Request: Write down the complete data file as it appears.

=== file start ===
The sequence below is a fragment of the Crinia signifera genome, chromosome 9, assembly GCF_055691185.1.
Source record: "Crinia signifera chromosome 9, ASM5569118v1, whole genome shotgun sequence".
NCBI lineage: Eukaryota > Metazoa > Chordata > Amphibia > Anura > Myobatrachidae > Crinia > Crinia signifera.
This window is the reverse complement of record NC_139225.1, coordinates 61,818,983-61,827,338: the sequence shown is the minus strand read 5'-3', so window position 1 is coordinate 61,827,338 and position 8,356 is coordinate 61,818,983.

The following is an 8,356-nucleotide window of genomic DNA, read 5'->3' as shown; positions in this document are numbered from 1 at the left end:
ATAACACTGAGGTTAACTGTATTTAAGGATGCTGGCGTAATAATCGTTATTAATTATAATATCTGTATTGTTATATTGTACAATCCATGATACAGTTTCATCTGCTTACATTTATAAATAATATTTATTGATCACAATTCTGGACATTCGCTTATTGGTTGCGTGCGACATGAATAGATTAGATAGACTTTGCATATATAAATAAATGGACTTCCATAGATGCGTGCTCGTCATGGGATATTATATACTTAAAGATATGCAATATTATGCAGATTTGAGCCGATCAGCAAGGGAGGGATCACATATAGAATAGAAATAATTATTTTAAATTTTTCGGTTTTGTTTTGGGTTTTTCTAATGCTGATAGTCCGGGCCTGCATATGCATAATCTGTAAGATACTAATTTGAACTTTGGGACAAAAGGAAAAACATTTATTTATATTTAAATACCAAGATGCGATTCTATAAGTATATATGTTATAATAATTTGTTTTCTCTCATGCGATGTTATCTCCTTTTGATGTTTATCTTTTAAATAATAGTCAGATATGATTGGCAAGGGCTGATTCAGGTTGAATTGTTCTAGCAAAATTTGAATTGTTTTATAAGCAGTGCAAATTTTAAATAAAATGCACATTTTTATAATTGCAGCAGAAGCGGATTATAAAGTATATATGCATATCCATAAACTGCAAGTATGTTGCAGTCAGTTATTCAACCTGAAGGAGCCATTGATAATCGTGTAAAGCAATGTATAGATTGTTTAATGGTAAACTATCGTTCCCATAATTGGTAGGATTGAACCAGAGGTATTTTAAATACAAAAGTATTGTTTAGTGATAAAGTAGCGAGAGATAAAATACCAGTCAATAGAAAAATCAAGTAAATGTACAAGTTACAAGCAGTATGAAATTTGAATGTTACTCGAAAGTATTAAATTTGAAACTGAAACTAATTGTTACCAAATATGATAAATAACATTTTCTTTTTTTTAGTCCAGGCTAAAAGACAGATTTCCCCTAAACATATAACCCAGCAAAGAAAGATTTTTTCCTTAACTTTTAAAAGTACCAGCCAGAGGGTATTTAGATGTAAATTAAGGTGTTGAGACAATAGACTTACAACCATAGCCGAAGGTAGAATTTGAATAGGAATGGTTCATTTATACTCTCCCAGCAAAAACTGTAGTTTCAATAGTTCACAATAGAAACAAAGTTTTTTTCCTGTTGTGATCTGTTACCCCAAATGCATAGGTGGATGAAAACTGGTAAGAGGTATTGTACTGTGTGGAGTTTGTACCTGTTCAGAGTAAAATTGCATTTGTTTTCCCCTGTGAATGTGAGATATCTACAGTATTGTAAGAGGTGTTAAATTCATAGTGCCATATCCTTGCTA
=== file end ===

The sequence below is a fragment of the Crinia signifera genome, chromosome 9, assembly GCF_055691185.1.
Source record: "Crinia signifera chromosome 9, ASM5569118v1, whole genome shotgun sequence".
NCBI lineage: Eukaryota > Metazoa > Chordata > Amphibia > Anura > Myobatrachidae > Crinia > Crinia signifera.
This window is the reverse complement of record NC_139225.1, coordinates 61,818,983-61,827,338: the sequence shown is the minus strand read 5'-3', so window position 1 is coordinate 61,827,338 and position 8,356 is coordinate 61,818,983.

The following is an 8,356-nucleotide window of genomic DNA, read 5'->3' as shown; positions in this document are numbered from 1 at the left end:
ATAACACTGAGGTTAACTGTATTTAAGGATGCTGGCGTAATAATCGTTATTAATTATAATATCTGTATTGTTATATTGTACAATCCATGATACAGTTTCATCTGCTTACATTTATAAATAATATTTATTGATCACAATTCTGGACATTCGCTTATTGGTTGCGTGCGACATGAATAGATTAGATAGACTTTGCATATATAAATAAATGGACTTCCATAGATGCGTGCTCGTCATGGGATATTATATACTTAAAGATATGCAATATTATGCAGATTTGAGCCGATCAGCAAGGGAGGGATCACATATAGAATAGAAATAATTATTTTAAATTTTTCGGTTTTGTTTTGGGTTTTTCTAATGCTGATAGTCCGGGCCTGCATATGCATAATCTGTAAGATACTAATTTGAACTTTGGGACAAAAGGAAAAACATTTATTTATATTTAAATACCAAGATGCGATTCTATAAGTATATATGTTATAATAATTTGTTTTCTCTCATGCGATGTTATCTCCTTTTGATGTTTATCTTTTAAATAATAGTCAGATATGATTGGCAAGGGCTGATTCAGGTTGAATTGTTCTAGCAAAATTTGAATTGTTTTATAAGCAGTGCAAATTTTAAATAAAATGCACATTTTTATAATTGCAGCAGAAGCGGATTATAAAGTATATATGCATATCCATAAACTGCAAGTATGTTGCAGTCAGTTATTCAACCTGAAGGAGCCATTGATAATCGTGTAAAGCAATGTATAGATTGTTTAATGGTAAACTATCGTTCCCATAATTGGTAGGATTGAACCAGAGGTATTTTAAATACAAAAGTATTGTTTAGTGATAAAGTAGCGAGAGATAAAATACCAGTCAATAGAAAAATCAAGTAAATGTACAAGTTACAAGCAGTATGAAATTTGAATGTTACTCGAAAGTATTAAATTTGAAACTGAAACTAATTGTTACCAAATATGATAAATAACATTTTCTTTTTTTTAGTCCAGGCTAAAAGACAGATTTCCCCTAAACATATAACCCAGCAAAGAAAGATTTTTTCCTTAACTTTTAAAAGTACCAGCCAGAGGGTATTTAGATGTAAATTAAGGTGTTGAGACAATAGACTTACAACCATAGCCGAAGGTAGAATTTGAATAGGAATGGTTCATTTATACTCTCCCAGCAAAAACTGTAGTTTCAATAGTTCACAATAGAAACAAAGTTTTTTTCCTGTTGTGATCTGTTACCCCAAATGCATAGGTGGATGAAAACTGGTAAGAGGTATTGTACTGTGTGGAGTTTGTACCTGTTCAGAGTAAAATTGCATTTGTTTTCCCCTGTGAATGTGAGATATCTACAGTATTGTAAGAGGTGTTAAATTCATAGTGCCATATCCTTGCTA